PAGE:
Lifestyle

Whidbey mothers' autism school will be first in state

Dylan Matros and Sierra Winkler, the son and daughter of Wintros Academy’s co-founders, are introduced to their new school. The academy will offer therapy and education for autistic students.  - Photo courtesy Charity Winkler
Dylan Matros and Sierra Winkler, the son and daughter of Wintros Academy’s co-founders, are introduced to their new school. The academy will offer therapy and education for autistic students.
— image credit: Photo courtesy Charity Winkler

Writer Emily Perl Kingsley once described the experience of raising a child with a disability by using an analogy about planning a vacation trip to Italy, but instead, landing in Holland.

“The important thing is that they haven’t taken you to a horrible, disgusting, filthy place, full of pestilence, famine and disease. It’s just a different place. So you must go out and buy new guide books. And you must learn a whole new language. And you will meet a whole new group of people you would have never met,” Kingsley wrote.

Area residents Brandi Matros and Charity Winkler met in 2002 as mothers of autistic children. Autism is a brain development disorder that impairs social interaction and causes restricted, repetitive behavior.

Their kids were enrolled at the Toddler Learning Center and received therapy at Whidbey General Hospital.

“At that time, I felt like my child wasn’t receiving enough therapy and individual care. The American Academy of Pediatrics said that autistic children need about 25 hours of intensive therapy a week. School districts can’t provide that because they have many other children to deal with,” Winkler said.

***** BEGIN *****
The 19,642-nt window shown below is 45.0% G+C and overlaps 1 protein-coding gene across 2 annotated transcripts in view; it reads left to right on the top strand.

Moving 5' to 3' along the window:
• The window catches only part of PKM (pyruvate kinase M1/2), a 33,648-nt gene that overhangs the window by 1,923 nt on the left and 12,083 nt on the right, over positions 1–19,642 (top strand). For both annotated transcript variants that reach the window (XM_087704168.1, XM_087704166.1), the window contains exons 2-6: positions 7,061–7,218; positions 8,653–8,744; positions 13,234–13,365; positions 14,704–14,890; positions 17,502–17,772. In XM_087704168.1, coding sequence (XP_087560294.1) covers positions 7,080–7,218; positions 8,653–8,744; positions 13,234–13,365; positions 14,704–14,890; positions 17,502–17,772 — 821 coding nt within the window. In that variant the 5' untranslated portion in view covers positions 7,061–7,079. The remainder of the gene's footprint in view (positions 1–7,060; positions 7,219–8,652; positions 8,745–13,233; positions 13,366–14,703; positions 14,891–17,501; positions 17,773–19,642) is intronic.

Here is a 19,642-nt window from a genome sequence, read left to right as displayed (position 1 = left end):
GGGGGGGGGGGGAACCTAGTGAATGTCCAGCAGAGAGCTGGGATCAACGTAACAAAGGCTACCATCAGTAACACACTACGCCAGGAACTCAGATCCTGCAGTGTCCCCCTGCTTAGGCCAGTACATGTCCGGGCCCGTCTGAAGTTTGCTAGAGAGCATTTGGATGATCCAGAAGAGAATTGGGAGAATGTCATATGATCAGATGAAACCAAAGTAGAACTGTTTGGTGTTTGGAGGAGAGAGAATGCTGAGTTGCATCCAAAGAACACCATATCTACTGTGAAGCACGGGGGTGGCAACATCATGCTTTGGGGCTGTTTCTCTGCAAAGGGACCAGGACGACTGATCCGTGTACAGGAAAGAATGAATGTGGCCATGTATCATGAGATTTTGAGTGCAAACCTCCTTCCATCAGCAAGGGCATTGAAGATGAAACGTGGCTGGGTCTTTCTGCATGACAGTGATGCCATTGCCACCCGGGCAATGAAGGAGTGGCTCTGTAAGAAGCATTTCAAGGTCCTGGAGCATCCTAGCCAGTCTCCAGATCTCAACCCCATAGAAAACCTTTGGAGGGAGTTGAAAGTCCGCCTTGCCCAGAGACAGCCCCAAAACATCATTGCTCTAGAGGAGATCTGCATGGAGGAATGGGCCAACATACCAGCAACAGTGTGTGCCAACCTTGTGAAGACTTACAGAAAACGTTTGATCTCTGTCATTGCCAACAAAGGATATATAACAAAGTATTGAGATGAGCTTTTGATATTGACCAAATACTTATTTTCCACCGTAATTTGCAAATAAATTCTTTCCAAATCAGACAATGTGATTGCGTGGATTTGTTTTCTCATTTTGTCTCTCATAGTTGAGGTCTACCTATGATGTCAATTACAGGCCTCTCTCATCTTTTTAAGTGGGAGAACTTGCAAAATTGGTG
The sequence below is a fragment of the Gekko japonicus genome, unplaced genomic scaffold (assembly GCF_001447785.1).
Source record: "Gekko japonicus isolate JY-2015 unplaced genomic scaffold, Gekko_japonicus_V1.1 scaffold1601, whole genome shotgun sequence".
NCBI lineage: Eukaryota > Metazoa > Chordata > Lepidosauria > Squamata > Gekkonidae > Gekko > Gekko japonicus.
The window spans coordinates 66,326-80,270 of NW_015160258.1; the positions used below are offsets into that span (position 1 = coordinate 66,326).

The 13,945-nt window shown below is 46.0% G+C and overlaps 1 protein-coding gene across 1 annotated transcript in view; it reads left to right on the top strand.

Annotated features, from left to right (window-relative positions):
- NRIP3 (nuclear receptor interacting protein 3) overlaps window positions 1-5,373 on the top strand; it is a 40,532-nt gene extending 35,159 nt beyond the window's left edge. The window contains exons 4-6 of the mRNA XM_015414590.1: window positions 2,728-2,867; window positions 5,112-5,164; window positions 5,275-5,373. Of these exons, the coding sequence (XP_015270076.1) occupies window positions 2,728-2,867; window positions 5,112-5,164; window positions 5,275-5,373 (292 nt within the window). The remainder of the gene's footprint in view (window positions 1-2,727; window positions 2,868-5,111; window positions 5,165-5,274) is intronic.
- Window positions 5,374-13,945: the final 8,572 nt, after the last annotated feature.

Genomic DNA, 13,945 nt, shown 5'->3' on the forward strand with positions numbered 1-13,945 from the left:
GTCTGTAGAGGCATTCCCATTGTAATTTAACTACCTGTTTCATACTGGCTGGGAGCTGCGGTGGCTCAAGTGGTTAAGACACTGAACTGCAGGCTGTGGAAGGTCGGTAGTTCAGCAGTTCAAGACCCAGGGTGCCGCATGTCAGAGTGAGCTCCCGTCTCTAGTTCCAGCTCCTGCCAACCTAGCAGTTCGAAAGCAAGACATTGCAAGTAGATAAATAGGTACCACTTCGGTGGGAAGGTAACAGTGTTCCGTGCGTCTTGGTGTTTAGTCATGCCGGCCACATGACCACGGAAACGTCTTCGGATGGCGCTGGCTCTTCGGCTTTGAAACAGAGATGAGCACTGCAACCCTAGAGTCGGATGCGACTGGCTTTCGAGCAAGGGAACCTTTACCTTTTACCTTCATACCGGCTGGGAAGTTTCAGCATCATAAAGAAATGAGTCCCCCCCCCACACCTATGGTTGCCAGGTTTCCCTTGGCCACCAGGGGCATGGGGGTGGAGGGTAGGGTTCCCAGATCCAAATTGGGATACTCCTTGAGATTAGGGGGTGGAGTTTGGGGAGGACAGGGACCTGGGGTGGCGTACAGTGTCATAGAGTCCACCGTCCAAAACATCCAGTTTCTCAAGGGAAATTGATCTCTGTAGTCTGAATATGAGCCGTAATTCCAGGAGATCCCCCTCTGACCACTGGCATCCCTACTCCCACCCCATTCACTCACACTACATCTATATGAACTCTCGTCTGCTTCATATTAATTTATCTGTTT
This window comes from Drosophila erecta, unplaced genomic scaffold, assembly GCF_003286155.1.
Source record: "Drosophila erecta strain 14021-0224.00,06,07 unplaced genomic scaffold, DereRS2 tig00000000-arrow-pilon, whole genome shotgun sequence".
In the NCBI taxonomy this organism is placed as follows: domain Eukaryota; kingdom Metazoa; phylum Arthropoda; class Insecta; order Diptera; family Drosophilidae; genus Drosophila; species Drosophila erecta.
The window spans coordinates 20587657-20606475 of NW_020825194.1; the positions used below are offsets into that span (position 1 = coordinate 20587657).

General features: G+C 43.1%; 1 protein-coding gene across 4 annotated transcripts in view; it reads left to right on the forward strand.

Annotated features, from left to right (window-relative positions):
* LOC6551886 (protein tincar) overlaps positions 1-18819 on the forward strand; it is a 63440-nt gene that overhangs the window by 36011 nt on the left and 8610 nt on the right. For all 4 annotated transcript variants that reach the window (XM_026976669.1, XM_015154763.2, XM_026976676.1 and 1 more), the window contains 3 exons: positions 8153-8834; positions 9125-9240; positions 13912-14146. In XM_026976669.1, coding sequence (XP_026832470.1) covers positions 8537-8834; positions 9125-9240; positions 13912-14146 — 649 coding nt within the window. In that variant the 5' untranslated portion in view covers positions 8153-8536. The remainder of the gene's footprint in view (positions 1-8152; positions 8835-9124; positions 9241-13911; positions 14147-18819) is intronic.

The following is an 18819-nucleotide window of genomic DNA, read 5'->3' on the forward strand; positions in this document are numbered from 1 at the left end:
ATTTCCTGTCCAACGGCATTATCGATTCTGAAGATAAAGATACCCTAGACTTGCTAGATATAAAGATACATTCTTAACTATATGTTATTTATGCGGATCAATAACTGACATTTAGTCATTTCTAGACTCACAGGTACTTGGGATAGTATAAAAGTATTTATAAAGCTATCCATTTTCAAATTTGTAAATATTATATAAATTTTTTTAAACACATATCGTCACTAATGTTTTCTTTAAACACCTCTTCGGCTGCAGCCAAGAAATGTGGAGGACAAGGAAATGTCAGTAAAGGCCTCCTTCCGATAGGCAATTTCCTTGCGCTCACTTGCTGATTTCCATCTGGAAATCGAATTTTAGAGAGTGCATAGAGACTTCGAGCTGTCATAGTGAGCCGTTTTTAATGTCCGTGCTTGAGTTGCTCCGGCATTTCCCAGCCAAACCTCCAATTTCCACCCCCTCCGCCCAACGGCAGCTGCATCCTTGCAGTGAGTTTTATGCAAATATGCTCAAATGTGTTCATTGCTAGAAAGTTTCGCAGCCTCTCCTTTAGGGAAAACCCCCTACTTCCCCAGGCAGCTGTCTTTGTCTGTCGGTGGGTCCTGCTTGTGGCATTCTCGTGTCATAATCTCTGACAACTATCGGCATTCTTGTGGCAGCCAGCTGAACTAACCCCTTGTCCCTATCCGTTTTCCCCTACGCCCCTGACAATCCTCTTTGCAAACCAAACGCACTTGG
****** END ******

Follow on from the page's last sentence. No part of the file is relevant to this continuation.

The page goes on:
In 2005, Winkler and Matros began to discuss an alternative schooling option to the public education system for young autistic learners. The attorney Winkler works for helped them set up a non-profit.

“I had several teleconferences with people from other states that have the school we wanted,” Winkler said.

On Sept. 2, the doors will open to Winkler and Matros’ combined vision, and names: Wintros Academy, the first private school in Washington for children with autism.

Matros said the plan is to habilitate children on the autism spectrum by offering one-on-one education and specific therapies such as speech and occupational. One program called TEACHH is a learning style in which the educator tries to see from the child’s point of view, to help them discover their interests.

After school, the children can be involved with peer modeling. An autistic child is paired with a typically developing child so they can practice social skills. A peer educator will facilitate.

“It’s monitored so there’s no name calling or meanness. As they learn to assimilate, an adult can help explain why things are the way they are,” Winkler said.

The group secured a house in Coupeville for the first year or two, while a permanent home is being built.

In 2004, more than 3,700 autistic children attended Washington public schools. The Wintros program will have a small enrollment limit to start but they hope to eventually expand the education to adulthood.

“Many autistic children need that one-on-one time in the beginning and a smaller group of six to 12 will better facilitate that. We’re starting at the elementary school level,” Matros said.

Matros plans to enroll her own son, Dylan, at Wintros. And in the meantime, Dylan is home-schooled.

“He can’t handle a lot of outside stimulus. Lots of kids in a classroom overwhelm him. This school will be less chaotic for him,” Matros said.

Students will work at their own pace and under the umbrella of one head teacher, Renetta Sawatzki, who will plan their agenda.

Saturday, June 28 at 6 p.m. the group is holding a gala at the Oak Harbor Elks Club to raise money for the academy. There will be cocktails, a DJ for dancing and a silent auction. Winkler said some of the items for bid are Mariners and Seahawks tickets and jerseys, nature photography and spa vacations.

Winkler said the community can help these children become as independent as possible.

“For the community, we hope the program will provide a sense of togetherness. If we don’t help these children now, they’ll be dependent on the state and Social Security,” Winkler said. “I think these kids will get a real pride in helping themselves.”

Wintros Academy

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